by Rosie Pound
Maisie wonders how she got to be right here, right now. In her flower shop, gardening gloves on her hands, knees on the hard floor, staring up into her seven-year-old daughters big brown questioning eyes. She can’t have heard correctly but –
“Jemma says so. We’re all gonna die.” Anarchy’s little brows furrow in determination under her wispy blond bangs. When she wants to know something, she doesn’t let up.
Anarchy had been dropped off by the bus only a few minutes ago, her backpack still on her back and puffball hat on her head. Pursing her lips, Maisie brushes her hands together a couple of times knocking the loose dirt off her gloves before sliding them off and placing them beside her. “So,” she says, fingers starting to tremble, “what did she say?”
“Jemma says we’re going to fall into the ocean in an earthquake – her brother says so, and he says we can’t live in the ocean, so we’ll die.” She doesn’t look very worried, only curious. Hungry, even, for knowledge. Death doesn’t scare her yet.
For Maisie, it’s a different story. Thinking about the future of the planet, the future of her children, well, that’s where most of her anxiety comes from. Just yesterday, in the midst of Maisie’s rant about plastic disposable straws (a hill she’d die on), her colleague had asked, “Why in the world would you decide to have kids when you have such a bleak view on the world?” Followed by, “I love your kids, don’t get me wrong!”
“I fell in love,” was the simple answer she gave, “I fell in love, and we decided together we had the skills to give them a future. The skills for them to survive, I think.” She’d looked to her colleague hoping she’d understand. But the thoughts always nag in the back of her mind, who am I to think I can prepare them for a world on the brink of disaster? She never intended to have kids. And her anxiety has gotten worse since having them. But she’s decided they have to be worth it. Perhaps her kids will change the world.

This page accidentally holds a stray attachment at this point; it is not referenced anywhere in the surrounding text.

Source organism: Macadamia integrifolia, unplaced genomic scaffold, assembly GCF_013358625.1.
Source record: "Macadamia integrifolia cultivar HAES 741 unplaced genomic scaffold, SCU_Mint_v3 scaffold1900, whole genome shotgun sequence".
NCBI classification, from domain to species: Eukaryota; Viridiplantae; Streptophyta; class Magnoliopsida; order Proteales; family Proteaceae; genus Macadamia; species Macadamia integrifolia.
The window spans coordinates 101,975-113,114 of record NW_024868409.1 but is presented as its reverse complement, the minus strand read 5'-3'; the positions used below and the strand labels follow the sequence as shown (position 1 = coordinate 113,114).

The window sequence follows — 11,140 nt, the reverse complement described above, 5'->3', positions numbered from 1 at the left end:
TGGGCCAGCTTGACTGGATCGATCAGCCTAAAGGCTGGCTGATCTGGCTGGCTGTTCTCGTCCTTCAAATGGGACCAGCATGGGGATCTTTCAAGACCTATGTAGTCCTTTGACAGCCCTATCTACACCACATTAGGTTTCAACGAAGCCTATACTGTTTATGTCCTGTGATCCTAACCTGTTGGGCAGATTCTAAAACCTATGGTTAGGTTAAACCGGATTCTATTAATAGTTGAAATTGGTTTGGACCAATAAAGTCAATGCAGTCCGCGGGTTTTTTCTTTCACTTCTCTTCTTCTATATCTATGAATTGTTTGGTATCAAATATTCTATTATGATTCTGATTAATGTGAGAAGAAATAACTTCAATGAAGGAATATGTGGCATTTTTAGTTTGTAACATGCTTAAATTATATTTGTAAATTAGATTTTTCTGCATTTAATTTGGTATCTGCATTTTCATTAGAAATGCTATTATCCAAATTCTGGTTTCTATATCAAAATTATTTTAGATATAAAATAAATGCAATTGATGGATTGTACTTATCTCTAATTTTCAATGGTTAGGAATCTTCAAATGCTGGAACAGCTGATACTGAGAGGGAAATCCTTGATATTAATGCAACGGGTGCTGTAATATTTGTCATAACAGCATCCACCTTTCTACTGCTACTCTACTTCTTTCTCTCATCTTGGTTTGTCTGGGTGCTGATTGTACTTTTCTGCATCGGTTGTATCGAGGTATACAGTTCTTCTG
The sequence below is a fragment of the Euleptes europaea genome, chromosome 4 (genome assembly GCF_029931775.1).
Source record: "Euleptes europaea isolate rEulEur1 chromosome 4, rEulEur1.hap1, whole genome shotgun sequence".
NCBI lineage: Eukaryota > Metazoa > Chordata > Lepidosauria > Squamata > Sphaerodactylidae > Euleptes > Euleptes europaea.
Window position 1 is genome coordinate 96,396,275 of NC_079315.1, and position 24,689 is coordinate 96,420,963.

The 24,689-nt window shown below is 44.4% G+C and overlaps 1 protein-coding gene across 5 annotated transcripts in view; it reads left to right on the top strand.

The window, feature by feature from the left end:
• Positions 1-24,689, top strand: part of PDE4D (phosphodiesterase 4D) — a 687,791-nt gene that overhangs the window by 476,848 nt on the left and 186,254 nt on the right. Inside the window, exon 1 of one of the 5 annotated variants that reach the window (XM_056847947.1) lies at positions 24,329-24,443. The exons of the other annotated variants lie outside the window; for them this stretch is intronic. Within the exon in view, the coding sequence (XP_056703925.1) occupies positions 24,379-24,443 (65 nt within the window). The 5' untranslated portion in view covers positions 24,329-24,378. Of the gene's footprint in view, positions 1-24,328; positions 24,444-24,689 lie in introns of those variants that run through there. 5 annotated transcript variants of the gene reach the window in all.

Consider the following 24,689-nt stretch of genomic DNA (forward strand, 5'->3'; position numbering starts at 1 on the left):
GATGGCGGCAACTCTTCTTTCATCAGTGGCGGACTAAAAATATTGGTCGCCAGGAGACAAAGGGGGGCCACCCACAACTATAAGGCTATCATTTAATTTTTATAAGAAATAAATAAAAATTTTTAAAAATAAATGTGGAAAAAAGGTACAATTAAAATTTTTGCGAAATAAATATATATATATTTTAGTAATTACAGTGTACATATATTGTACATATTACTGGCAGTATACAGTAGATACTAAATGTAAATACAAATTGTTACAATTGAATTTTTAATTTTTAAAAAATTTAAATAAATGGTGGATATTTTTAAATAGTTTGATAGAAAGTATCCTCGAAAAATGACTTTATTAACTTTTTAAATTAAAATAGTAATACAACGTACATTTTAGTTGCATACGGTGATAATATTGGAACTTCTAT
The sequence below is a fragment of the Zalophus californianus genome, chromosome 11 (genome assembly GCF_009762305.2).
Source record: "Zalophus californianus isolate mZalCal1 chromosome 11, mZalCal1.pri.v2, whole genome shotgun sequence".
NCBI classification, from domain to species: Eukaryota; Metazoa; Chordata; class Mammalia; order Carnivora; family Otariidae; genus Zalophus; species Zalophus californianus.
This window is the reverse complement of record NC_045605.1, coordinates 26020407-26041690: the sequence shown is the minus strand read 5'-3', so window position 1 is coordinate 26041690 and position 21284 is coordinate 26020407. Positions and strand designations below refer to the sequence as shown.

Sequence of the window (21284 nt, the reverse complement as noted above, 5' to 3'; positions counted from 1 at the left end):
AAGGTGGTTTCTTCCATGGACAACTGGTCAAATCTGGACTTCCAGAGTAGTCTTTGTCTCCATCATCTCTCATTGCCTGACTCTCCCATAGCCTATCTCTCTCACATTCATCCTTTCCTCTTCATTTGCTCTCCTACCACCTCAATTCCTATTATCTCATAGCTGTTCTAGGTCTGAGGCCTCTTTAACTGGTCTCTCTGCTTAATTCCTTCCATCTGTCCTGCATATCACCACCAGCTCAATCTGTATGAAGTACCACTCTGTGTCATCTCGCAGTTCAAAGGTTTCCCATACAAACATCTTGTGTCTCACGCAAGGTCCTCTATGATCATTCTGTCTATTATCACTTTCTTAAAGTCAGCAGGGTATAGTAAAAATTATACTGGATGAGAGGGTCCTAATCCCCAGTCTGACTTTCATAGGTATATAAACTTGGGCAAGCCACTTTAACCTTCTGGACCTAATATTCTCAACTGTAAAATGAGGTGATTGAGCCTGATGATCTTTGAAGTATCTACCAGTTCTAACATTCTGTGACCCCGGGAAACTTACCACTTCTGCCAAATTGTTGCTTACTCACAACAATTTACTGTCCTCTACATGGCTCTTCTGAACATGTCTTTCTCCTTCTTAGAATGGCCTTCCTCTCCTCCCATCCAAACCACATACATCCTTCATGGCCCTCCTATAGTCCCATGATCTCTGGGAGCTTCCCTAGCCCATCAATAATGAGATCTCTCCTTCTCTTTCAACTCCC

Now, Maisie lets the earthy smell of her shop ground her. She breaths in the fresh dirt scent and tries to exhale the growing dread in the pit of her stomach. My kid thinks she’s going to die.
“Momma,” Anarchy starts –sensing a shift in her mother’s posture, “is the earthquake like the storms for you?” Ever since Anarchy discovered her mother’s fear, whenever there’s a thunderstorm, she’s the first to run to her mother’s side and howl at the thunder to be quiet.
Maisie’s lip twitches up in amusement. “A little bit,” she replies, “thunder scares me, but that earthquake scares me even more.”
“Come here.” Maisie beckons Anarchy closer to the little garden plot. “Do you want to help me plant some seeds?” Anarchy nods, she’s been in the flower shop many times to play or help her mother with the plants. She finally takes off her backpack and sheds her outerwear layer. For a little while they work in silence, Maisie’s small hands and Anarchy’s even tinier ones dig little holes in the soil, burying seed after seed after seed. The feel of the earth between Maisie’s fingers always calms her down, lets her think better.
The shop has been quiet today, no customers at all in the last hour or so, and none since Anarchy showed up. The work they’re doing right now is mostly for hobby. Maisie has loved the earth for far longer than she’s owned the flower shop. She could spend hours doing this one simple task. Fingers sifting through the dirt, nurturing the stuff of life. But it’s not long before Anarchy’s impatience gets the better of her and she asks about the earthquake again, “Momma, is it going to happen?”
Maisie watches her daughter carefully patting dirt over another seed – so unafraid, so worry free. So, she says the hard thing, “Yeah honey, it could happen. It could happen and that scares me.”
“I don’t think I want to die.” Anarchy says frowning down at her dirty hands. “How do we stop it?”
Another hard thing, Maisie’s lips tremble a little as she says, “We can’t.”
Anarchy’s big brown eyes turn up to meet her mother’s matching, but watery, eyes. “Momma don’t cry!” She jumps up and wipes her hands on her overalls. “We just need to plant more seeds! You say the seeds make the earth happy!”
What can I even say to that? Maisie wonders, marveling at the natural resilience that children have, especially Anarchy. Every day she wishes to be a little bit more like her daughter. She’s so strong already, and though yes, some of that may come from being a child still, Maisie knows she’s only going to get stronger, smarter, kinder. Just being around Anarchy makes her feel braver and more hopeful. Maisie wipes her face in the crook of her elbow and gives Anarchy a wavering smile. Together they gather some more seeds and fertilizer, and gardening gloves for the both of them.
“Okay, Anarchy, let’s plant some seeds.”
Anarchy grins up at her mom who smiles right back at her, ready to take on the world again, for today, and always for her daughter.